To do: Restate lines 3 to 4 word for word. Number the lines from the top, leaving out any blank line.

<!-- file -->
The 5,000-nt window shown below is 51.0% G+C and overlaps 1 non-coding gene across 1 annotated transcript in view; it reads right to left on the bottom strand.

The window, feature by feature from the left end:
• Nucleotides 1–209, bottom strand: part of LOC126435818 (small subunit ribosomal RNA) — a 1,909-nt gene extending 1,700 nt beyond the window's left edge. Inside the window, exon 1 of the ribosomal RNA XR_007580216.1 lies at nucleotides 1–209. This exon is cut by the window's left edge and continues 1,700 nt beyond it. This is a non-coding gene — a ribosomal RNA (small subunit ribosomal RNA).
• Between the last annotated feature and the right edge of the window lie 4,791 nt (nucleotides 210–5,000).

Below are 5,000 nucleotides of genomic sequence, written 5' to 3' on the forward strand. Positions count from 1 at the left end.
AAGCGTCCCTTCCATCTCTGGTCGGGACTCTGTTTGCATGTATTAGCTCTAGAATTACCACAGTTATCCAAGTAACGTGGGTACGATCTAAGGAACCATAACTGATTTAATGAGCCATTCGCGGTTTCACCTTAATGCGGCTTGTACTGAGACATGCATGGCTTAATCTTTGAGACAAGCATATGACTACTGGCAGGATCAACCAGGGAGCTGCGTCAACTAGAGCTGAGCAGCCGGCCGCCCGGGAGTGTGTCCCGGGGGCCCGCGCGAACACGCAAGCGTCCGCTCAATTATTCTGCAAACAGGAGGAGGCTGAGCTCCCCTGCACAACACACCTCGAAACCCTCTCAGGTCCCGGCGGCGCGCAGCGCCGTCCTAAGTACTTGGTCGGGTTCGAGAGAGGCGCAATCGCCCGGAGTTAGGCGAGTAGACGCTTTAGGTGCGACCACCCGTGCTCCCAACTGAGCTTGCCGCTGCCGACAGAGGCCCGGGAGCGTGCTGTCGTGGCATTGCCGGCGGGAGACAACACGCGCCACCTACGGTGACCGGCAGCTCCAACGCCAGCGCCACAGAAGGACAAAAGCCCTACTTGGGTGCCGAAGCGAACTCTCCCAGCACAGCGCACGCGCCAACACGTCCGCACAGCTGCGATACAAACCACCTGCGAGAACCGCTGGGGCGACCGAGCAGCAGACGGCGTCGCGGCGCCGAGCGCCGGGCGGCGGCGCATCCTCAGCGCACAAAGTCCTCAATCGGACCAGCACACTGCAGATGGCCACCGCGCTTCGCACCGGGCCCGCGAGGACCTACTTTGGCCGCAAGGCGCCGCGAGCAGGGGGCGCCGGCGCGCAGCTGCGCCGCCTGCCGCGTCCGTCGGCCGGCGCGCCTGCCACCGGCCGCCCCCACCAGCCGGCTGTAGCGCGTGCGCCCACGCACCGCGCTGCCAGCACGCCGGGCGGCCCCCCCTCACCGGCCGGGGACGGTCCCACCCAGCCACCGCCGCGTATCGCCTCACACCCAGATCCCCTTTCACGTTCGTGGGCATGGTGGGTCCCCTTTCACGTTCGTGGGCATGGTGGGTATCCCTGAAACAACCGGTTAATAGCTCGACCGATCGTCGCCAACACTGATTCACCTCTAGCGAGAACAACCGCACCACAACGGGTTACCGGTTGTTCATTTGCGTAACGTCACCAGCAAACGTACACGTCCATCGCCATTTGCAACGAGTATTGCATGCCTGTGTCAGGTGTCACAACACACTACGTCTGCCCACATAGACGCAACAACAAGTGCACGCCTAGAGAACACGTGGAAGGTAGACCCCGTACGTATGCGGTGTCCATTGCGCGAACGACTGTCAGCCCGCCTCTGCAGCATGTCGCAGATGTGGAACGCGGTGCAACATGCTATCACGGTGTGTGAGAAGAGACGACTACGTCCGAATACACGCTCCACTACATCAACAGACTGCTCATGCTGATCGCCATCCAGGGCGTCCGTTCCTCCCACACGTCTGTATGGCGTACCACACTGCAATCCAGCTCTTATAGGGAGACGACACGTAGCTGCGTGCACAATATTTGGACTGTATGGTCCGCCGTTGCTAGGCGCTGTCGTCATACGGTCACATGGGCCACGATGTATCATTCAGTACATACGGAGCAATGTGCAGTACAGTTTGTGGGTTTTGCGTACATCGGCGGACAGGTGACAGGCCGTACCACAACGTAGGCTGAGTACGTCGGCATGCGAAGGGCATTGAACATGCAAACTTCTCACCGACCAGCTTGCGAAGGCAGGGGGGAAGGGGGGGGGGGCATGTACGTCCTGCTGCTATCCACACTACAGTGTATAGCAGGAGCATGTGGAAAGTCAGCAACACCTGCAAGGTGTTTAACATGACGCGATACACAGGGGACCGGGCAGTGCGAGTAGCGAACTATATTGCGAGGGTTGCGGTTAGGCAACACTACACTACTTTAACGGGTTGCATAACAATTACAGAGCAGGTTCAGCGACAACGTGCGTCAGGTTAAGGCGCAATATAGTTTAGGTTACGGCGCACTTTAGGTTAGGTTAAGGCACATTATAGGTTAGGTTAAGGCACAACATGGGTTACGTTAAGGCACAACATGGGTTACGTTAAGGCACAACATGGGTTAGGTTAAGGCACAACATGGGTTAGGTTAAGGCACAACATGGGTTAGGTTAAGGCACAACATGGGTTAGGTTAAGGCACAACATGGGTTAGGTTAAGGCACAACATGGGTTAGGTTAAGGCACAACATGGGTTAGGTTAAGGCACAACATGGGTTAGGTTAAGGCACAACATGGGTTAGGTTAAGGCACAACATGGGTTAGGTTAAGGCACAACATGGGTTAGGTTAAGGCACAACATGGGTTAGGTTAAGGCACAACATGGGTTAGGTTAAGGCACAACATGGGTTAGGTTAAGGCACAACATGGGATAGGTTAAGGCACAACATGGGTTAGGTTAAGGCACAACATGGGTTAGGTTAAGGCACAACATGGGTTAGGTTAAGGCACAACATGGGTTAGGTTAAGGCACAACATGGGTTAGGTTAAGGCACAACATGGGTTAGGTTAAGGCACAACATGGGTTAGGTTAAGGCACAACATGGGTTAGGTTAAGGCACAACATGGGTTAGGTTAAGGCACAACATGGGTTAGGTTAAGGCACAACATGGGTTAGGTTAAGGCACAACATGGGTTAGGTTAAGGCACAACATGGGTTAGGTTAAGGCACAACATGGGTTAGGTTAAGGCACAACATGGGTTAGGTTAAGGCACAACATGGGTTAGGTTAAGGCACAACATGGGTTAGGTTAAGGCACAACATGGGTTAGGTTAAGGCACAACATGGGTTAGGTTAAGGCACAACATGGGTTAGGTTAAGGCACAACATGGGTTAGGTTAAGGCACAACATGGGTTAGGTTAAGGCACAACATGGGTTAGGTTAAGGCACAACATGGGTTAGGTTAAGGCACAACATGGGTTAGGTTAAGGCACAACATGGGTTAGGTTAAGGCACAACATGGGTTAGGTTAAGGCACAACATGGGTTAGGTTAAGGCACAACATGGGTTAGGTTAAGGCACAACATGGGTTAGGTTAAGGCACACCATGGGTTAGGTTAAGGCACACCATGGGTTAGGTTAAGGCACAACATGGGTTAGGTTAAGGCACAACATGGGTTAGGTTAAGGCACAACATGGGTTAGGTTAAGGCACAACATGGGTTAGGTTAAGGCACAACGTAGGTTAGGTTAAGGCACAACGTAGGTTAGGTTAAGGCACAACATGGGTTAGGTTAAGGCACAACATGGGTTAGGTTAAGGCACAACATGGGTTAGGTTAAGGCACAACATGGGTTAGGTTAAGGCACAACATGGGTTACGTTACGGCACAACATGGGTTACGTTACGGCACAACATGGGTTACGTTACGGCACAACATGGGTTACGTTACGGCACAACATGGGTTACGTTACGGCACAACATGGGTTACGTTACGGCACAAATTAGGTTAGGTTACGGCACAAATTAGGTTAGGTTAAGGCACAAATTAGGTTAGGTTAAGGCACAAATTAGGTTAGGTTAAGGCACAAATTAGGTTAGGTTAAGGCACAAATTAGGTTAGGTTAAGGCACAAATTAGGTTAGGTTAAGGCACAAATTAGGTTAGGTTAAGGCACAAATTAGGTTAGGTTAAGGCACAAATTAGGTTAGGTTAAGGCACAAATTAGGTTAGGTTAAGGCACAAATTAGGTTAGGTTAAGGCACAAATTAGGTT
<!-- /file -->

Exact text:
• Nucleotides 1–209, bottom strand: part of LOC126435818 (small subunit ribosomal RNA) — a 1,909-nt gene extending 1,700 nt beyond the window's left edge. Inside the window, exon 1 of the ribosomal RNA XR_007580216.1 lies at nucleotides 1–209. This exon is cut by the window's left edge and continues 1,700 nt beyond it. This is a non-coding gene — a ribosomal RNA (small subunit ribosomal RNA).
• Between the last annotated feature and the right edge of the window lie 4,791 nt (nucleotides 210–5,000).